Graphcool shut down their service because they realised they cannot scale their company in the way they want.

Other vendors might as well realise that generated APIs have their limitations and building a sustainable business with that in mind is hard.

You should be aware of the risk of using such a provider.

At any time, they might announce that they discontinue their service when they realise that it's not a sustainable business model.

VC's might as well understand that they've bet on the wrong trend and pull the plug of some companies.


We've looked at the history of generated APIs.

We've recognized that generated APIs are amazing for prototyping and small projects. They can be a tremendous time saver in the beginning of a project. However, we also acknowledged that generated APIs are hard to scale beyond small projects and teams.

We talked about the fact that generated APIs on top of databases stands in the way of properly designing APIs. We tackled the importance of API design and how APIs could be almost useless if you skip the design phase.

We looked into how exposing your database through an API violates the principle of information hiding.

It's clear to us that not implementing business logic in the API layer create another set of problems.

As an escape route, we looked into using GraphQL as an ORM but realized that it's not designed for this use case.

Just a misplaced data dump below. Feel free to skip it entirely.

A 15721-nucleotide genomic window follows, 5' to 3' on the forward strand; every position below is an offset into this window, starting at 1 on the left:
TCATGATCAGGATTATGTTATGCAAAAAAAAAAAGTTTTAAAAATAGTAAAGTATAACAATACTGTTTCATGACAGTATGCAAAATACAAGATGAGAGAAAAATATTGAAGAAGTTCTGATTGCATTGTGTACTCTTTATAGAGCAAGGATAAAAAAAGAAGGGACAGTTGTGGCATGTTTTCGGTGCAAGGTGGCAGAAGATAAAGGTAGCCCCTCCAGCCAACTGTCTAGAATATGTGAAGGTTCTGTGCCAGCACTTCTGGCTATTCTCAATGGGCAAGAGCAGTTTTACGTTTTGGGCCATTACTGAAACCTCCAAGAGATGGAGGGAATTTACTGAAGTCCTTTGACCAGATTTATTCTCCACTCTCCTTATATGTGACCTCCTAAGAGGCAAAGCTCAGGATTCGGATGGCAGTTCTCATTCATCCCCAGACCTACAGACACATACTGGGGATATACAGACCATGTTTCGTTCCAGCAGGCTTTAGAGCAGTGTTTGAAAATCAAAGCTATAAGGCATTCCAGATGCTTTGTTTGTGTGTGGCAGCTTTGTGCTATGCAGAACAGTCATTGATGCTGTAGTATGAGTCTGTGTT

Finally, we discussed the risk of tight coupling, especially when relying on proprietary features of a SaaS provider.

Good use cases

What's left to say is that the idea of having a GraphQL database is not bad at all. The idea of wrapping database system with a GraphQL layer can also have value.

It's about how vendors market these solutions and how they educate their users to use their tools.

You could definitely use these tools to talk to your database using GraphQL. I'd personally prefer to use SQL or an ORM but that's personal preference.

A company like Hasura could provide GraphQL interfaces on top of any possible database. This could be an excellent niche tool to make it easier to build ETL pipelines. The problem with this is that it's a not so cool story to tell the VC's.

It's simply cooler to tell people to get "Instant GraphQL with authorization".

Ways to go from here and practical advice

Now that this rant comes to an end, I'd also like to give some advice on what could be a good direction to go.

First, as a potential customer of generated API solutions, I hope you are now aware of the trade-offs you're making.

Second, a word to all the companies working on solutions that generate APIs.

I really appreciate all the work you're doing. We all know, building APIs is hard, making this easier is our common goal. Generated APIs are not the solution, I think. Consider pivoting into other directions, like e.g. what Graphcool/Prisma did. We need more tools that make it easier to design, implement, iterate and publish APIs.